“Selling Kabul” is a tale of suspense under the Taliban

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Afsheen Misaghi and Atra Asdou are holding each other
Afsheen Misaghi and Atra Asdou. Premiere Stages 2023 production of Selling Kabul. Photo by Mike Peters.
Afsheen Misaghi and Atra Asdou talking to each other
Afsheen Misaghi and Atra Asdou.
Premiere Stages 2023 production of Selling Kabul.
Photo by Mike Peters.

Premiere Stages at Kean University in Union is presenting the New Jersey premiere of a new play by Sylvia Khoury. It is Selling Kabul, and it is set during a tense 24-hour period in a cramped apartment in Kabul under the Taliban’s renewed reign of terror in 2013.

The apartment belongs to Afiya (Atra Asdou) and her husband Jawid (Afsheen Misaghi). Afiya’s brother Taroon (Zaven Ovian), who is staying with them, was an interpreter with the American forces in Afghanistan and is being hunted by the Taliban. Taroon’s wife has just given birth ahead of schedule to their first child, a baby boy, and Taroon is frantic with wanting to see his wife and new son the night of the birth.

But going to the hospital would not only put Taroon in mortal danger; it would put Afiya and Jawid in peril as well. Complicating matters are next-door neighbor Leyla (Anat Cogan), married and with her own baby son, who seems to want to spend an inordinate amount of time in Afiya’s apartment.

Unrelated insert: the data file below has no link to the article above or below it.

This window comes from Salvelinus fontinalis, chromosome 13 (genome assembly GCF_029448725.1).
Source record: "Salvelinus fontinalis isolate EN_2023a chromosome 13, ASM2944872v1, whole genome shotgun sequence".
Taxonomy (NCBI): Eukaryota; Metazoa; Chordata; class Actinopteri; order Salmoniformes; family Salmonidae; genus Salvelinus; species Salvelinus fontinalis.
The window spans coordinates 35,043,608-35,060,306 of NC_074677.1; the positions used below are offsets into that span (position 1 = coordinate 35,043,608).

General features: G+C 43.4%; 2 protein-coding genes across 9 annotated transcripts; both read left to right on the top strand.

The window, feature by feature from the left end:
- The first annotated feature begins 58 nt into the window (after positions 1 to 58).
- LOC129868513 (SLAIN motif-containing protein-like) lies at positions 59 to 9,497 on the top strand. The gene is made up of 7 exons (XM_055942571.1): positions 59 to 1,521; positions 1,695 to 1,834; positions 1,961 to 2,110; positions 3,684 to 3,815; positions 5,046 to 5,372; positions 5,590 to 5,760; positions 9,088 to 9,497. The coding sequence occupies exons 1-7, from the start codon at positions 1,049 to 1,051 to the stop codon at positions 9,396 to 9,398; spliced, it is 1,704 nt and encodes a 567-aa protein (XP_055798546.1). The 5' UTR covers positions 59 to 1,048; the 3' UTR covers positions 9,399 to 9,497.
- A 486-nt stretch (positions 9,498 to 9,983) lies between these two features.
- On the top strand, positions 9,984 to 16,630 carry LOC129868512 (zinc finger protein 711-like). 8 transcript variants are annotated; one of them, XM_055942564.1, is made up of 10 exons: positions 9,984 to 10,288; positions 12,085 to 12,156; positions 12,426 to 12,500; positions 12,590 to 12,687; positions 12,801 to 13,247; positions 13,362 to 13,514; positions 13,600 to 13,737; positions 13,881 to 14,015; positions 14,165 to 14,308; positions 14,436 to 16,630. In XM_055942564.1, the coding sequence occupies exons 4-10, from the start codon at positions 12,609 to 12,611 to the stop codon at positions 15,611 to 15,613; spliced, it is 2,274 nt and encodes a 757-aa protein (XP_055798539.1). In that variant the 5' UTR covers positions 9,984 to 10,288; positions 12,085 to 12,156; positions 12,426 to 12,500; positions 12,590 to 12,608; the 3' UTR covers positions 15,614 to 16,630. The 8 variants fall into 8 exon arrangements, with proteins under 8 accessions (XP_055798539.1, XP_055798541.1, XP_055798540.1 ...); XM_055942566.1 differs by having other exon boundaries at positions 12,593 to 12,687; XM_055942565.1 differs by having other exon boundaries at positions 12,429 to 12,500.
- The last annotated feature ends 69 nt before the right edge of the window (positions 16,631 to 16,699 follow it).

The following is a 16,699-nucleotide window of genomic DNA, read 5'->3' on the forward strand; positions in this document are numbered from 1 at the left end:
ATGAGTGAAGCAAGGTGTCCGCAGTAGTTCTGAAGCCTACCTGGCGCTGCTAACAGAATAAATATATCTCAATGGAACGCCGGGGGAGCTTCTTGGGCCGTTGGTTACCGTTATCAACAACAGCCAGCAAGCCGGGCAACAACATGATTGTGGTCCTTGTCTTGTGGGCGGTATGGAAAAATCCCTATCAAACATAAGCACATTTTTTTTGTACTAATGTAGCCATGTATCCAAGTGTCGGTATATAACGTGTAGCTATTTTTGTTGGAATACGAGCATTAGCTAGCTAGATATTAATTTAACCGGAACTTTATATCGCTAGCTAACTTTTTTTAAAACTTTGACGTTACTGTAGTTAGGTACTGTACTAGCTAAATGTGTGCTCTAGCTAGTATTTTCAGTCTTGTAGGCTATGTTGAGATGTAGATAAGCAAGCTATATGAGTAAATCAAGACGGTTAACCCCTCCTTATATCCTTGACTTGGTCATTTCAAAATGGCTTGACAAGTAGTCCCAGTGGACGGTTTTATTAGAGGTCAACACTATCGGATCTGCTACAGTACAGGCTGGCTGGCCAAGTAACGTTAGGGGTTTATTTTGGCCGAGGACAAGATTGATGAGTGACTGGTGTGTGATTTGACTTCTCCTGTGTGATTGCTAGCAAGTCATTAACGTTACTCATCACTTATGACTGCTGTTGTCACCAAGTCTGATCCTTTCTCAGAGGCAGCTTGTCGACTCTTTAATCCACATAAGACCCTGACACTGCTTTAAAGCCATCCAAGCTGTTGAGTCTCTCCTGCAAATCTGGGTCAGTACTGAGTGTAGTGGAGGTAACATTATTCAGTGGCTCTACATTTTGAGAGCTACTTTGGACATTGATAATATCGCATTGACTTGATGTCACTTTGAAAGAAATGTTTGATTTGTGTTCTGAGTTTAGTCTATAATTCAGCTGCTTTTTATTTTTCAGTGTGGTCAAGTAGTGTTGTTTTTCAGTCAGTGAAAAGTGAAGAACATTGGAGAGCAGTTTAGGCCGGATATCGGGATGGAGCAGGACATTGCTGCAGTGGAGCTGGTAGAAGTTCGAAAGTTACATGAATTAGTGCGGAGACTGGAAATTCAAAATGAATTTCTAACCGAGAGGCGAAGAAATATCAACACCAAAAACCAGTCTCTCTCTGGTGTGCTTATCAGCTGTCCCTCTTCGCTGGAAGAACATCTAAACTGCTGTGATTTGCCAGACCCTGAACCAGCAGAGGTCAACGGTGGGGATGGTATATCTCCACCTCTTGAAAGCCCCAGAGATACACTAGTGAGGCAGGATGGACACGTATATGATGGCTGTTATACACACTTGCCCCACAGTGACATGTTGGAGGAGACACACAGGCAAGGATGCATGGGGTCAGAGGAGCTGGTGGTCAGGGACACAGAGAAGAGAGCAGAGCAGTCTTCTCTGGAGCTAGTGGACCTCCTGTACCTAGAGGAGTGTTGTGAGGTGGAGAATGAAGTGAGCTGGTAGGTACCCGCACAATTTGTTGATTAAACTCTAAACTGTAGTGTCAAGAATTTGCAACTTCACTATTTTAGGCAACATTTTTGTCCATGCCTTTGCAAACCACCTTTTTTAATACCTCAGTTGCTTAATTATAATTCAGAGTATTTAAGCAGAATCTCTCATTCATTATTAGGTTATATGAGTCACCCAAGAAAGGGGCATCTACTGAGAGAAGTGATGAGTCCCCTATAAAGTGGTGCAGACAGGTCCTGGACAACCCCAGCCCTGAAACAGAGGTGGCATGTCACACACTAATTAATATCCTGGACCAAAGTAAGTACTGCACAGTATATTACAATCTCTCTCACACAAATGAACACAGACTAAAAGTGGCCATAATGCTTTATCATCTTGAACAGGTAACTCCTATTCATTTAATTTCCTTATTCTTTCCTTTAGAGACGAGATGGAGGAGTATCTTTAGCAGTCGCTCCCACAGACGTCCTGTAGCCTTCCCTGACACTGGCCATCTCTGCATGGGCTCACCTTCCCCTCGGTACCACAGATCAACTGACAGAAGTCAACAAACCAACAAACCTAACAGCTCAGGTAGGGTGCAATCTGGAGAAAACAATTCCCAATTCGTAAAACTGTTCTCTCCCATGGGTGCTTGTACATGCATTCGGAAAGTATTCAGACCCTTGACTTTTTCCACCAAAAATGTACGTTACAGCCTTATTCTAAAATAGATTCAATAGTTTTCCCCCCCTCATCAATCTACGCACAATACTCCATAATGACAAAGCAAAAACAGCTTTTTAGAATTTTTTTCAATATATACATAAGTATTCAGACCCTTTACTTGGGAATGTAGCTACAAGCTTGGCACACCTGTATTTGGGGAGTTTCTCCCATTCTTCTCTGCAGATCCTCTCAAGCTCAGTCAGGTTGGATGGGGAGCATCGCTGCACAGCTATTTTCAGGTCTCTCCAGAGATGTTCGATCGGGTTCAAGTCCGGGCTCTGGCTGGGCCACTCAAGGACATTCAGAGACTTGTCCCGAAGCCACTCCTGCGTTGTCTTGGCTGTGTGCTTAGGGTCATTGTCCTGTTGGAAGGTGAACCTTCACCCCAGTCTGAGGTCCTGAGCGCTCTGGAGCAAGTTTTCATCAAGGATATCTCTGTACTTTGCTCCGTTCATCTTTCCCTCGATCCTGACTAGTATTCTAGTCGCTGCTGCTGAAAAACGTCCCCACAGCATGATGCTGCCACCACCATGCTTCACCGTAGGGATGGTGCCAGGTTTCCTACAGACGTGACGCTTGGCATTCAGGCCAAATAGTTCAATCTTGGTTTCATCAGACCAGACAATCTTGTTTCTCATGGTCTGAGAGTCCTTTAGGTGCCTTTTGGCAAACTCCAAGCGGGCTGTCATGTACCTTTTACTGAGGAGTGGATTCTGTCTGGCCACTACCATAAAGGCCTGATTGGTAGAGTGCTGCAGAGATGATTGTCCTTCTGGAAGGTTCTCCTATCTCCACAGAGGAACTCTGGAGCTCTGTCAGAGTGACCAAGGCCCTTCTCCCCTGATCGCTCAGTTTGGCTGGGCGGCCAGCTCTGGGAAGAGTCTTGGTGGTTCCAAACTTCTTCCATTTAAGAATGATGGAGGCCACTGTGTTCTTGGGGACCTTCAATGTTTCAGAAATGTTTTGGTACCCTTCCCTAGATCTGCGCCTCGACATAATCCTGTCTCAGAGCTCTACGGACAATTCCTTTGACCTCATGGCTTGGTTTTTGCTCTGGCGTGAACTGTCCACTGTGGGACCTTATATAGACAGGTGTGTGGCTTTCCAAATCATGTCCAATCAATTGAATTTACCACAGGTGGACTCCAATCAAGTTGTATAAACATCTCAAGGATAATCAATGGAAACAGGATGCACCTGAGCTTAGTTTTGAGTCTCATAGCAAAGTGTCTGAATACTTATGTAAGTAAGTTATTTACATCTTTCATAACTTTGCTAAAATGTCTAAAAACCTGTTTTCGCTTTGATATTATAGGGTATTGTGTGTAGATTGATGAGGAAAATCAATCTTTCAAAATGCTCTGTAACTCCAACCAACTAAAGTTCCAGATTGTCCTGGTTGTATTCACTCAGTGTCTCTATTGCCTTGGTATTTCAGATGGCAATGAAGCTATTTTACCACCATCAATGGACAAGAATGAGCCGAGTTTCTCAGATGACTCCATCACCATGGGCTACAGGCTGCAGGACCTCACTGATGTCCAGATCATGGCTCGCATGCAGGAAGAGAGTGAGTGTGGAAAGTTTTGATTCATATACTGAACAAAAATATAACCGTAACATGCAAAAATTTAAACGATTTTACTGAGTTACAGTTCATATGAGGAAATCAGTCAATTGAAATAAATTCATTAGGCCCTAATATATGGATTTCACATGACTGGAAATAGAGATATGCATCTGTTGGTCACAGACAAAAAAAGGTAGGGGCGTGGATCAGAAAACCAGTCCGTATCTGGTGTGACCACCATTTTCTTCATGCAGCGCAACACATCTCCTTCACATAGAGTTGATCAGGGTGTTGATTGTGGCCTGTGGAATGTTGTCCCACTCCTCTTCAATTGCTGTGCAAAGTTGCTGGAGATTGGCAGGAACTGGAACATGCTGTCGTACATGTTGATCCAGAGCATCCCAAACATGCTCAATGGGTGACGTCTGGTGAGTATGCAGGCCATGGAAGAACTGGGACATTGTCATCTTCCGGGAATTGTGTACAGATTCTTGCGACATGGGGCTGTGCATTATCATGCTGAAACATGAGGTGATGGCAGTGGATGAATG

Khoury’s play, as directed by Taylor Reynolds and performed by the cast, maintains a sense of urgency bordering on panic throughout its taut 90+ minutes. She also has her four characters share two characteristics. First, each of them carries guilt about actions past or present. Second, each of them is keeping secrets from the others. The combination of the two adds a layer of “who will crack first?” to the play’s tensions.

However, the play has a huge hole in it. We are told at the start of the play that the walls to Afiya’s apartment are thin; indeed, we hear Leyla’s baby, in the next-door apartment down the hall, crying intermittently throughout the show. Yet in moments of great stress and disagreement, all the characters raise their voices so that it would be almost impossible not to know that someone named Taroon was in Afiya’s apartment. If the actors were not constantly reminded to keep uppermost in their minds that intense emotion could not be expressed through vocal volume, then this problem could be laid at the feet of the director.

Selling Kabul is a play that engages the audience almost from the start. Its breakneck speed is like an emotional, theatrical roller coaster ride, and its ending may just well leave one breathless. For those who like their suspense with a touch of current events, Selling Kabul would be a play worth seeing.

Selling Kabul is presented by Premiere Stages at the Bauer Boucher Theatre Center on the campus of Kean University in Union through September 24, 2023.

For more information or to purchase tickets, go to premierestagesatkean.com or call 908-737-4092.